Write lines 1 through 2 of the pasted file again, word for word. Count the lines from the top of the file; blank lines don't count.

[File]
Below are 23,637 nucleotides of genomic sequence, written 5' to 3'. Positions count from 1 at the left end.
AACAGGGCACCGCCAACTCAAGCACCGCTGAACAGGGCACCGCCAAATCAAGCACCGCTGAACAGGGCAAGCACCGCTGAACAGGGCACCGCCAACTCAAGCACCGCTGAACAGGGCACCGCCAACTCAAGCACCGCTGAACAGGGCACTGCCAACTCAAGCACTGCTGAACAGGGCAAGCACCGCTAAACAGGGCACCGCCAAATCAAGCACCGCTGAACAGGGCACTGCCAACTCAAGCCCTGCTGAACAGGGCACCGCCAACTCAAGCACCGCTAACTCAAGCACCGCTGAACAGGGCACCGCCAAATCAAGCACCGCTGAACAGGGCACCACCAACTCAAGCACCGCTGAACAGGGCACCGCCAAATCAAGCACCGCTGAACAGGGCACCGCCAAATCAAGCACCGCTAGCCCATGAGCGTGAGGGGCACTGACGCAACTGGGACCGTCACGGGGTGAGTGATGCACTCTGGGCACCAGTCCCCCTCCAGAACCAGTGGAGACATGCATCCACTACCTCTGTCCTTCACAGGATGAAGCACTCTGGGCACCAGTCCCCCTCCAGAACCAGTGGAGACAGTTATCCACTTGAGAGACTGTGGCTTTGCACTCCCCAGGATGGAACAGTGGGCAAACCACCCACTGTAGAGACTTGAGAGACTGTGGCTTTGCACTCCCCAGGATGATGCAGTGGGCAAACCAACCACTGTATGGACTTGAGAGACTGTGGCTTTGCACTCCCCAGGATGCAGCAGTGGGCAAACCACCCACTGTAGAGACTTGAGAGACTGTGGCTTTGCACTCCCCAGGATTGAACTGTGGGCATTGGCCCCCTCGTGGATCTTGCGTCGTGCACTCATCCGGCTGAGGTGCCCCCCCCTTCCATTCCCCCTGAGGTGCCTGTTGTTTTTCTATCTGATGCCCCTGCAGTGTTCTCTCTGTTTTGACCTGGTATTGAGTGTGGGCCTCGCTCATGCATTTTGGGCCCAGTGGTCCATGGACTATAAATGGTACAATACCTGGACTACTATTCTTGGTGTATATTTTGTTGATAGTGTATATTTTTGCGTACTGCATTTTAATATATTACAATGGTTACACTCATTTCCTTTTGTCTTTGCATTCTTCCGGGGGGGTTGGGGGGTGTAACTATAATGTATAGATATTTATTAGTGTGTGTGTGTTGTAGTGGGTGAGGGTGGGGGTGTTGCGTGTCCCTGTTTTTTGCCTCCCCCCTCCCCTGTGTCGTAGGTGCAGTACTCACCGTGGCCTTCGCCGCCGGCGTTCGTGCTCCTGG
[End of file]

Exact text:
Below are 23,637 nucleotides of genomic sequence, written 5' to 3'. Positions count from 1 at the left end.
AACAGGGCACCGCCAACTCAAGCACCGCTGAACAGGGCACCGCCAAATCAAGCACCGCTGAACAGGGCAAGCACCGCTGAACAGGGCACCGCCAACTCAAGCACCGCTGAACAGGGCACCGCCAACTCAAGCACCGCTGAACAGGGCACTGCCAACTCAAGCACTGCTGAACAGGGCAAGCACCGCTAAACAGGGCACCGCCAAATCAAGCACCGCTGAACAGGGCACTGCCAACTCAAGCCCTGCTGAACAGGGCACCGCCAACTCAAGCACCGCTAACTCAAGCACCGCTGAACAGGGCACCGCCAAATCAAGCACCGCTGAACAGGGCACCACCAACTCAAGCACCGCTGAACAGGGCACCGCCAAATCAAGCACCGCTGAACAGGGCACCGCCAAATCAAGCACCGCTAGCCCATGAGCGTGAGGGGCACTGACGCAACTGGGACCGTCACGGGGTGAGTGATGCACTCTGGGCACCAGTCCCCCTCCAGAACCAGTGGAGACATGCATCCACTACCTCTGTCCTTCACAGGATGAAGCACTCTGGGCACCAGTCCCCCTCCAGAACCAGTGGAGACAGTTATCCACTTGAGAGACTGTGGCTTTGCACTCCCCAGGATGGAACAGTGGGCAAACCACCCACTGTAGAGACTTGAGAGACTGTGGCTTTGCACTCCCCAGGATGATGCAGTGGGCAAACCAACCACTGTATGGACTTGAGAGACTGTGGCTTTGCACTCCCCAGGATGCAGCAGTGGGCAAACCACCCACTGTAGAGACTTGAGAGACTGTGGCTTTGCACTCCCCAGGATTGAACTGTGGGCATTGGCCCCCTCGTGGATCTTGCGTCGTGCACTCATCCGGCTGAGGTGCCCCCCCCTTCCATTCCCCCTGAGGTGCCTGTTGTTTTTCTATCTGATGCCCCTGCAGTGTTCTCTCTGTTTTGACCTGGTATTGAGTGTGGGCCTCGCTCATGCATTTTGGGCCCAGTGGTCCATGGACTATAAATGGTACAATACCTGGACTACTATTCTTGGTGTATATTTTGTTGATAGTGTATATTTTTGCGTACTGCATTTTAATATATTACAATGGTTACACTCATTTCCTTTTGTCTTTGCATTCTTCCGGGGGGGTTGGGGGGTGTAACTATAATGTATAGATATTTATTAGTGTGTGTGTGTTGTAGTGGGTGAGGGTGGGGGTGTTGCGTGTCCCTGTTTTTTGCCTCCCCCCTCCCCTGTGTCGTAGGTGCAGTACTCACCGTGGCCTTCGCCGCCGGCGTTCGTGCTCCTGG